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Dear Brothers in the Episcopate,
Dear sons and daughters throughout the world.

This is the first time that the new Pope is speaking to you on the occasion of the World Day of Prayer for Vocations.

In the first place, let my and your affectionate and grateful remembrance go to the late Pope Paul VI. We are grateful, because during the Council he established this Day of prayer for all vocations to special consecration to God and the Church. We are grateful, because every year, for fifteen years, he highlighted this Day with his words as a Teacher, and encouraged us with his Pastor's heart.

Following his example, I now turn to you on this sixteenth World Day, to confide to you a number of things that I have very much at heart, almost like three passwords: pray, call, respond.

1. First of all, Pray. The reason why we must pray is certainly a big one, if Christ himself commanded us to do it: "Pray therefore the Lord of the harvest to send out labourers into his harvest" (Mt 9: 38). Let this Day be a public witness of faith and obedience to the Lord's command. So celebrate it in your Cathedrals: the Bishops together with the clergy, the men and women religious, the missionaries, those aspiring to the priesthood and the consecrated life, the people, the young people, many young people. Celebrate it in the parishes, communities, shrines, colleges and the places where there are people who are suffering. From every part of the world let this insistent prayer rise to heaven, to ask the Father what Christ wanted us to ask.

Let it be a Day full of hope. May it find us gathered together, as though in a worldwide Upper Room, "in continuous prayer, together with... Mary the Mother of Jesus (Acts 1:14), confidently awaiting the gifts of the Holy Spirit. In fact, on the altar of the Eucharistic Sacrifice, round which we gather in prayer, it is the same Christ who prays with us and for us, and assures us that we shall obtain what we ask for: "If two of you agree on earth about anything they ask, it will be done for them by my Father in heaven. For where two or three are gathered in my name, there am I in the midst of them" (Mt 18: 19 f). There are many of us gathered in his name, and we ask only for what he wants. In view of his solemn promise, how can we fail to pray with minds full of hope?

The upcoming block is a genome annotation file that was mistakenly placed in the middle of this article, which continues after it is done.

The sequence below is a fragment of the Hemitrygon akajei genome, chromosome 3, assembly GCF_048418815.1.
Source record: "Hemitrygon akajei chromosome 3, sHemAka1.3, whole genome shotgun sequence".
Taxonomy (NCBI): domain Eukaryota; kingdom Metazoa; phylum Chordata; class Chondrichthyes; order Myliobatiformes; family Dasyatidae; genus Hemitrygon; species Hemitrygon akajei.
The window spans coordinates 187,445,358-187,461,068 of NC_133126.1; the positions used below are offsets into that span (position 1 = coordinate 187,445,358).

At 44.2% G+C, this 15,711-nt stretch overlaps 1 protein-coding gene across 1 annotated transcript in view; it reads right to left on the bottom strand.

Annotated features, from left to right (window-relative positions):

Let this Day be a centre of spiritual radiation. Let our prayer spread out and continue in the churches, communities, families, the hearts of the faithful, as though in an invisible monastery from which an unbroken invocation rises to the Lord.

2. Call. I would now like to speak to you, Brothers in the Episcopate, and to your collaborators in the priesthood, in order to strengthen and encourage you in the ministry which you are already laudably exercising. Let us be faithful to the Council, which exhorted Bishops to "foster priestly and religious vocations as much as possible, and take a special interest in missionary vocations" (Christus Dominus, 15).

Christ, who commanded prayer for the labourers in the harvest, has also personally called those labourers. The words of his call are preserved in the treasure of the Gospel: "Follow me, and I will make you fishers of men" (Mt 4:19). "Come, follow me" (Mt 19:21). "If anyone serves me, he must follow me" (Jn 12:26). The words of his call are entrusted to our apostolic ministry and we must make them heard, like the other words of the Gospel, "to the end of the earth" (Acts 1:8). It is Christ's will that we would make them heard. The People of God have a right to hear them from us.

The admirable pastoral programmes of the individual churches, the organizations for vocations that, in accordance with the Council, have the task of promoting all pastoral activity for vocations (cf. Decree Optatam Totius, 2), open the way and prepare the good ground for the Lord's grace. God is always free to call whom he wishes and when he wishes, in accordance with "the immeasurable riches of his grace in kindness towards us in Christ Jesus" (Eph 2:7). But usually he calls by means of us and our words. So, do not be afraid to call. Go among your young people. Go and meet them personally and call them. The hearts of many young people, and not so young people, are ready to listen to you. Many of them are looking for something to live for; they are waiting to discover a worthwhile mission, to devote their lives to it. Christ has attuned them to his call and yours. We must call. The Lord will do the rest, he who offers each individual his or her special gift, according to the grace that has been given to that person (cf. 1 Cor 7:7, and Rom 12:6).